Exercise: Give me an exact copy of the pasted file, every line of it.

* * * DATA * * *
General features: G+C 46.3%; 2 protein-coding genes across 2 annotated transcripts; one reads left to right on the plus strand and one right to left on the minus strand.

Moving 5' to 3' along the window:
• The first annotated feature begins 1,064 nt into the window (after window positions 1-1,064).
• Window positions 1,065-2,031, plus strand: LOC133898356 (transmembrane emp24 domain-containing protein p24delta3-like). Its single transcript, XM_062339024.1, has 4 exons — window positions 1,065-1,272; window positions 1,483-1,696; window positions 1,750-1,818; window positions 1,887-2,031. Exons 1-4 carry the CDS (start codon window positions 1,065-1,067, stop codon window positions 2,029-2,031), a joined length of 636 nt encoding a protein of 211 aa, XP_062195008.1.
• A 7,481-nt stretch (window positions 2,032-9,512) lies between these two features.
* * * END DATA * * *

General features: G+C 46.3%; 2 protein-coding genes across 2 annotated transcripts; one reads left to right on the plus strand and one right to left on the minus strand.

Moving 5' to 3' along the window:
• The first annotated feature begins 1,064 nt into the window (after window positions 1-1,064).
• Window positions 1,065-2,031, plus strand: LOC133898356 (transmembrane emp24 domain-containing protein p24delta3-like). Its single transcript, XM_062339024.1, has 4 exons — window positions 1,065-1,272; window positions 1,483-1,696; window positions 1,750-1,818; window positions 1,887-2,031. Exons 1-4 carry the CDS (start codon window positions 1,065-1,067, stop codon window positions 2,029-2,031), a joined length of 636 nt encoding a protein of 211 aa, XP_062195008.1.
• A 7,481-nt stretch (window positions 2,032-9,512) lies between these two features.